Jan 9, 2006
Press Release

December 7, 2005


Washington, DC—D.C.’s land transfer bill, sponsored by Congresswoman Eleanor Holmes Norton (D-DC) and Government Reform Committee Chairman Tom Davis (R-VA), made an important step toward passage with approval today by the Transportation and Infrastructure Committee (T & I ), which has jurisdiction over the largest parcel in the bill, Reservation 13, where D.C. General Hospital and other D.C. agencies are now located.  As ranking member of the subcommittee of jurisdiction, Norton included an amendment to assure that the economic development on these parcels include “the development of the city’s human capital as a necessary ingredient.”  The Norton amendment also requires outreach to minority businesses not only for contracting, but also for equity participation. Norton said that her amendment, which D.C. supports, intends “to help the city face the anomaly of increases in jobs and increases in unemployment at the same time,” by assuring that construction job training and similar work force opportunities are available to D.C. residents through the bill.

The D.C. Real Property Act, which involves land transfers or swaps between the District and federal governments, was one of two major bills passed by T & I today with Norton as a lead sponsor.  The Gulf Coast Recovery Act, that includes unique provisions to help speed the recovery in hurricane-ravaged states, was sponsored by Norton and the chair and ranking member of the full committee and the chair of the subcommittee responsible for the bill, where Norton serves as ranking member.

The D.C. land transfer bill passed the Government Reform Committee, on which Norton also is a member, in September, but because of shared committee jurisdiction, the bill had to be considered by Norton’s T & I Subcommittee on Economic Development, Public Buildings and Emergency Management. The two major sites transferred to the District are Poplar Point and Reservation 13. In order for the federal government to receive payment, the bill swaps land that present both governments with valuable real estate development opportunities, and revenue that will be generated from the development of the land will count as partial compensation for the District’s federally imposed structural deficit, a major rationale for the bill.

The Norton Katrina recovery legislation was generated from a series of subcommittee hearings on Hurricanes Katrina and Rita and their devastating affects on Louisiana, Mississippi and Alabama.  The bill allows the federal government to assist financially distressed state and local governments in unprecedented ways because of the unprecedented crisis facing the three states.  For example, the bill allows the federal government to pay not only for overtime for employees who are essential to the response and recovery of the Gulf region, as usual, but also for their base pay.  Because these jurisdictions have lost their tax base, the bill also waives the local share (25%) for several federal programs, for example, the cost of debris removal for a period time.  Norton insisted on an extension of unemployment benefits from 26 to 52 weeks, because these areas cannot attract residents home to look for work without continuing unemployment benefits.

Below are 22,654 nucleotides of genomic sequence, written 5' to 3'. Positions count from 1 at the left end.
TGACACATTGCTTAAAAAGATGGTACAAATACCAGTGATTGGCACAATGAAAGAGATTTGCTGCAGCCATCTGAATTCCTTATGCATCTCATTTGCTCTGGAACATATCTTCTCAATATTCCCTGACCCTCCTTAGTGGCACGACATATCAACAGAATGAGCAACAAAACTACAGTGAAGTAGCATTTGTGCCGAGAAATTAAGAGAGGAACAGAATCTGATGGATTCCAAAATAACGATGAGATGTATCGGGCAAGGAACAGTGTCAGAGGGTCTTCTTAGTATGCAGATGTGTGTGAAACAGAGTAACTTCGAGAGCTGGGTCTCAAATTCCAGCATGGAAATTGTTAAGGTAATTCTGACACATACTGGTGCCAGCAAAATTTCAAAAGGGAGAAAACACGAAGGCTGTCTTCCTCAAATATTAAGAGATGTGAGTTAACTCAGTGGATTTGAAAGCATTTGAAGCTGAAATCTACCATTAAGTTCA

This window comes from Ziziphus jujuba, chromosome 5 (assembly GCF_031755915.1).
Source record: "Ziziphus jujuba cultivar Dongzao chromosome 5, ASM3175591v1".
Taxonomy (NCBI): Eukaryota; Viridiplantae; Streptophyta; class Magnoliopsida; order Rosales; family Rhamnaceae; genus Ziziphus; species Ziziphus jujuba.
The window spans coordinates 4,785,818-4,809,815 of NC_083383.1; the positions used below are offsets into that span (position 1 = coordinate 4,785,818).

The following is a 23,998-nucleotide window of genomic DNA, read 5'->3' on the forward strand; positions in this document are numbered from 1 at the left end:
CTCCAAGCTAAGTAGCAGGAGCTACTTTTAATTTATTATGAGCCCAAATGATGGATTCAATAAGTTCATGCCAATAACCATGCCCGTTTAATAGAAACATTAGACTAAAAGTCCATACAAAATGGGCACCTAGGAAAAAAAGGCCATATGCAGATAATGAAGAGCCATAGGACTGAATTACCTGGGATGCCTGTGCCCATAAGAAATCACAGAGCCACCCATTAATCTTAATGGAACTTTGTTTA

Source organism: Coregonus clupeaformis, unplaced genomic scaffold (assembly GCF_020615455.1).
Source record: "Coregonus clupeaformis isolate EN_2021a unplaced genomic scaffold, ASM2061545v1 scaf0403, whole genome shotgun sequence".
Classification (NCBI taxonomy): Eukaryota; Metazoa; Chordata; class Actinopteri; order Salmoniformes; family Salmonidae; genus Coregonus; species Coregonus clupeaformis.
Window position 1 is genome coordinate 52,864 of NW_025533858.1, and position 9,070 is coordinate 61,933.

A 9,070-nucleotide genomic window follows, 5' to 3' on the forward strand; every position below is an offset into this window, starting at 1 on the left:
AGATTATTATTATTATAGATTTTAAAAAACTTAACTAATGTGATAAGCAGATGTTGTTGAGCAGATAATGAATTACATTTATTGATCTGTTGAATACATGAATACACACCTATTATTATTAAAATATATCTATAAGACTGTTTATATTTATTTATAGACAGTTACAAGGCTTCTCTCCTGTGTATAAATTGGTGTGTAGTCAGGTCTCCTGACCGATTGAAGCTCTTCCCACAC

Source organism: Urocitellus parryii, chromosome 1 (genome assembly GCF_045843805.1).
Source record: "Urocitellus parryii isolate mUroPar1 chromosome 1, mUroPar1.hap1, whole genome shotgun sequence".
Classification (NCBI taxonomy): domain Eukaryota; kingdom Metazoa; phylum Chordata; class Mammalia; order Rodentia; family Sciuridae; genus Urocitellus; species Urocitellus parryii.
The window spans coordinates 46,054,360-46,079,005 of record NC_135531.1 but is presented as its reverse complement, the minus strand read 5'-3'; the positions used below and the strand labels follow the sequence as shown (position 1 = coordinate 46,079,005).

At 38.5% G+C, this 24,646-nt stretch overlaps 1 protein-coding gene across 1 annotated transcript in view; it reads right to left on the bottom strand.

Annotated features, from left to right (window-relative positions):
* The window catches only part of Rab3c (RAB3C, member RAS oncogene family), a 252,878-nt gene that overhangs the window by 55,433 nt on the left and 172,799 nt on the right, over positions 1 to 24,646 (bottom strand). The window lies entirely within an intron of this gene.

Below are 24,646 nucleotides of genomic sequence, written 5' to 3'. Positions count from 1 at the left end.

Norton said she was especially pleased with a major, much sought after provision allowing any U.S. jurisdiction to apply for grants to improve interoperability communication systems among jurisdictions that the Homeland Security Committee, on which Norton sits, failed to approve. She said, “The Katrina crisis finally drove home how essential such cross-jurisdictional communication is everywhere.”

In her statement at the committee hearing Norton said, “The more we learned about the effects of the damage to the Louisiana, Mississippi, and Alabama economies and their well being, the less this bill looked like legislation for three states. With oil prices set to drive the American economy off the cliff, this bill, for starters, is about the 25 percent of the nation’s oil production provided by the Gulf states.  Many of the provisions in this bill are unusual because Katrina is easily the most costly natural disaster in our history.  In Louisiana, for example, the federal government has quickly become the source of last resort because New Orleans, the state’s greatest source of revenue—one-third of Louisiana’s economy —has lost its tax base and its population.  Thus, this bill contains some unprecedented provisions to meet this unprecedented crisis in our country.”

Norton said that she expects passage of both bills before Congress adjourns later this month. Click here to see the full statements for both bills.